If there’s one thing that stands as a given in this life, it would be a simple fact; everything needs more cowbell.
And to drive home that critical point, a group of product designers from Cambridge Industrial Design have used 3D printing to build a tracking collar for cows which brings together the durability of plastics and the Internet of Things with the barnyard.
Created for True North Technologies, the device is capable of tracking a cow’s movements and collecting data about the bovine’s various daily activities in real-time. The Grass Hopper lets farmers discover information about their herds via mobile GSM networks, and the data is sent to a central hub for analysis.
Once that data is collected, it can be compared to various other data points to provide insight into milk yields and optimum grazing conditions. Farmers can also set up “virtual electric fences” which trigger the cowbell collars and move their cattle into pre-specified pasture areas.
It’s a bell-shaped, GPS-enabled collar containing an array of sensors that can track grazing patterns, social behavior, and even less dynamic activities such as cud chewing. The developers say the “geo-fences” can be used remotely to take over the task of manually locating the old style electric fences on which farmers once relied.
Tim Evans, the design director at Cambridge Industrial Design, says while human wearable technologies are getting all the ink, tracking cows and their activities and preferences is vital to farmers intent on managing cattle grazing.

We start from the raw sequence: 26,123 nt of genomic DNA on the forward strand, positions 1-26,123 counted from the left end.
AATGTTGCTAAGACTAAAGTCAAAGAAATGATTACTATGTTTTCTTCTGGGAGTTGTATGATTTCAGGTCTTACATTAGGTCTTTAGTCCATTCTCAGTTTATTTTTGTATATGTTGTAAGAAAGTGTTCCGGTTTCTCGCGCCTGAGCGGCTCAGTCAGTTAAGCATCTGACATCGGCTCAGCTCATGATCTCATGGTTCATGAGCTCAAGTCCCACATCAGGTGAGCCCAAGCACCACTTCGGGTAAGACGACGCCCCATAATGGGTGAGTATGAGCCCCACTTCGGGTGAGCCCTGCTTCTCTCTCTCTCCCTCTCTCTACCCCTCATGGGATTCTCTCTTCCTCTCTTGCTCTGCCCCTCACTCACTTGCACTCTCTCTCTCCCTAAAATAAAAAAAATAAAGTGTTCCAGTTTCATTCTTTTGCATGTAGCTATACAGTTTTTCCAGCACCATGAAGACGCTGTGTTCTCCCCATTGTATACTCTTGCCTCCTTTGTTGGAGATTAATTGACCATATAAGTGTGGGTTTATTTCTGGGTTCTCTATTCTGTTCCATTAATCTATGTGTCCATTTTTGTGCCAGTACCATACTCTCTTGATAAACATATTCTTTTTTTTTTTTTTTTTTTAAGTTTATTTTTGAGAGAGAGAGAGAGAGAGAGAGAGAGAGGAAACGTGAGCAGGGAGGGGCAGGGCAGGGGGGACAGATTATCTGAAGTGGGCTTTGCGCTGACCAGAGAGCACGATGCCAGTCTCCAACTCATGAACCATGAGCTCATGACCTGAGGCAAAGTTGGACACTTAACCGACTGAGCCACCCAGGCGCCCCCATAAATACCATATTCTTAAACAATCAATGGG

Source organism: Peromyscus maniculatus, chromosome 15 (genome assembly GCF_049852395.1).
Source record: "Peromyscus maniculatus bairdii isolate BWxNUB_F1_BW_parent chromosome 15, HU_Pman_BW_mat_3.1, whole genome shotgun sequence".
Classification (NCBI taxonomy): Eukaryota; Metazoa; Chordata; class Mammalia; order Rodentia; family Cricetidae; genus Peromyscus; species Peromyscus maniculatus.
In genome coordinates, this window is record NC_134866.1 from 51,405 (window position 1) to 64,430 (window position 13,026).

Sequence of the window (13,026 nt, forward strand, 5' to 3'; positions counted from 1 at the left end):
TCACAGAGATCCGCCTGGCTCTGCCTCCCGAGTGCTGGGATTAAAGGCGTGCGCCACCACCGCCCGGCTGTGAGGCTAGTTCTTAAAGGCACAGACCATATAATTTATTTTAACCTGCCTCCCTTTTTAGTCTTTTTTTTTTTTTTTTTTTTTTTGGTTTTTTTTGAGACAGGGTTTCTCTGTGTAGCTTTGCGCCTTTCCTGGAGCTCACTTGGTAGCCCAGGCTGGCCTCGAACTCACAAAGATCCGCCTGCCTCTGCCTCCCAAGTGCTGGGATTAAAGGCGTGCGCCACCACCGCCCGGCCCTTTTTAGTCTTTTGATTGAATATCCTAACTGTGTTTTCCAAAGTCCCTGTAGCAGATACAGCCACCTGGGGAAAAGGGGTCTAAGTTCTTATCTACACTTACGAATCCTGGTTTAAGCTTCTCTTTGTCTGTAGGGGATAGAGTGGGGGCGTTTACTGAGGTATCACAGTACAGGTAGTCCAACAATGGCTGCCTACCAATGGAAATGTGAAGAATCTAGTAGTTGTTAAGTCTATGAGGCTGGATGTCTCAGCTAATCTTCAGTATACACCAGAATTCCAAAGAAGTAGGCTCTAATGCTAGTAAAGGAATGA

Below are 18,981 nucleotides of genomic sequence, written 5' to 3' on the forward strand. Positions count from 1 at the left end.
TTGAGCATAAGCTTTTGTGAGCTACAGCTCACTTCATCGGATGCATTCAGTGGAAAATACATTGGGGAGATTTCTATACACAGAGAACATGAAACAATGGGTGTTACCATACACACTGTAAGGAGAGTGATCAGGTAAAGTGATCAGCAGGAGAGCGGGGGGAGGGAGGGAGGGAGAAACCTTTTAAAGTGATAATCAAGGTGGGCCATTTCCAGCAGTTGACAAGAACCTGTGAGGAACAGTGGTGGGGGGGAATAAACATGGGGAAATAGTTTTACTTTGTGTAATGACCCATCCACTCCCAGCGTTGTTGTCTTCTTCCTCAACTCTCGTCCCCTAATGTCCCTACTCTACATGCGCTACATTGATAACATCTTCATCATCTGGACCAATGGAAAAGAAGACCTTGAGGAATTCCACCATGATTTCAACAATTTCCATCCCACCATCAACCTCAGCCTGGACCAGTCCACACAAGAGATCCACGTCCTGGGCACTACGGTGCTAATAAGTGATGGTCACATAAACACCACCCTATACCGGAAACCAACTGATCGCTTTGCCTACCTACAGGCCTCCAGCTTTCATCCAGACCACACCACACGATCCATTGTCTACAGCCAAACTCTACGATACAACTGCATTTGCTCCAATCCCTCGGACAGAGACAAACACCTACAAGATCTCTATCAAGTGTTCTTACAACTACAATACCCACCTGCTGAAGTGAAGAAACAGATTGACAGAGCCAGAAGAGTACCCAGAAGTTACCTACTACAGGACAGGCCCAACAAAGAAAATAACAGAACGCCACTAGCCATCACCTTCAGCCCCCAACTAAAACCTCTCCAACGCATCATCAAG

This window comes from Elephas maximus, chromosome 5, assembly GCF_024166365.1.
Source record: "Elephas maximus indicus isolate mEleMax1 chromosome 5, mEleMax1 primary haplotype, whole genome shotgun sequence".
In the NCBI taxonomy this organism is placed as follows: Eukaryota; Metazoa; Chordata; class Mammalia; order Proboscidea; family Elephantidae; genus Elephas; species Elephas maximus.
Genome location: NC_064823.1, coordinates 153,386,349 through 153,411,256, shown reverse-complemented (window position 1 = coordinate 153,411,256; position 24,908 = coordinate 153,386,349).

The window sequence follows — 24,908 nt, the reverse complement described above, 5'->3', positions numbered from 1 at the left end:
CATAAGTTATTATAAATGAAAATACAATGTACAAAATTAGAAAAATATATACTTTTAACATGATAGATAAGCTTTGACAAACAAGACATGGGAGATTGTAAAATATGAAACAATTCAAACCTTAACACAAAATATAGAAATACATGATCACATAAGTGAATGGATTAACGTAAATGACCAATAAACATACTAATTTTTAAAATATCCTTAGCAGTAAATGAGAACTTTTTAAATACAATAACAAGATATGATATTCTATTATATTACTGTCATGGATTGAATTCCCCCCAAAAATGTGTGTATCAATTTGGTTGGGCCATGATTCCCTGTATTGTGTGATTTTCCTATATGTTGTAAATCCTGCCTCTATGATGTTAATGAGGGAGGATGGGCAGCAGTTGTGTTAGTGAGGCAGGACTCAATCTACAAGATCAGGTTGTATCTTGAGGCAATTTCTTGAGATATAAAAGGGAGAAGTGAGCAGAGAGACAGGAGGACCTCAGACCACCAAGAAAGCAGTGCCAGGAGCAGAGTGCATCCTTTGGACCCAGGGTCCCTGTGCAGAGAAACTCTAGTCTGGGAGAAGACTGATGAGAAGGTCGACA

“In creating this sensor we took our inspiration from the traditional alpine cow bell, using a rounded shape to minimize the size and maximize strength,” Evans says. “This ensures it is rugged enough to cope with being bashed against fences and feeding troughs, and simple enough for farmers to remove for cleaning and recharging.” He couldn’t help but add that, “The result mooves wearable technology forward – and the cows think it is udderly brilliant.”
The IoT cow bells were manufactured with glass-filled nylon materials and printed via Selective Laser Sintering. Evans says the 3D printing process let the design team revise the devices quickly during field trials to refine the product.
“By combining our strengths in GPS and location technology with Cambridge Industrial Design’s skills, we have been able to create an innovative, tough product that will help dairy farmers to optimize their operations,” said Patrick Halton, the managing and technology director for True North Technologies.
True North Technologies, located in Shannon, Ireland, is focused on developing technologies for agricultural use, and for the last couple of years, the company has worked with Teagasc on a number of technologies for the dairy production market such as advanced grass measurement and automatic strip fencing solutions.
Do you know of any other projects which use 3D printing to help farmers in their day-to-day work? Let us know in the 3D Printed Cowbell forum thread on 3DPB.com.
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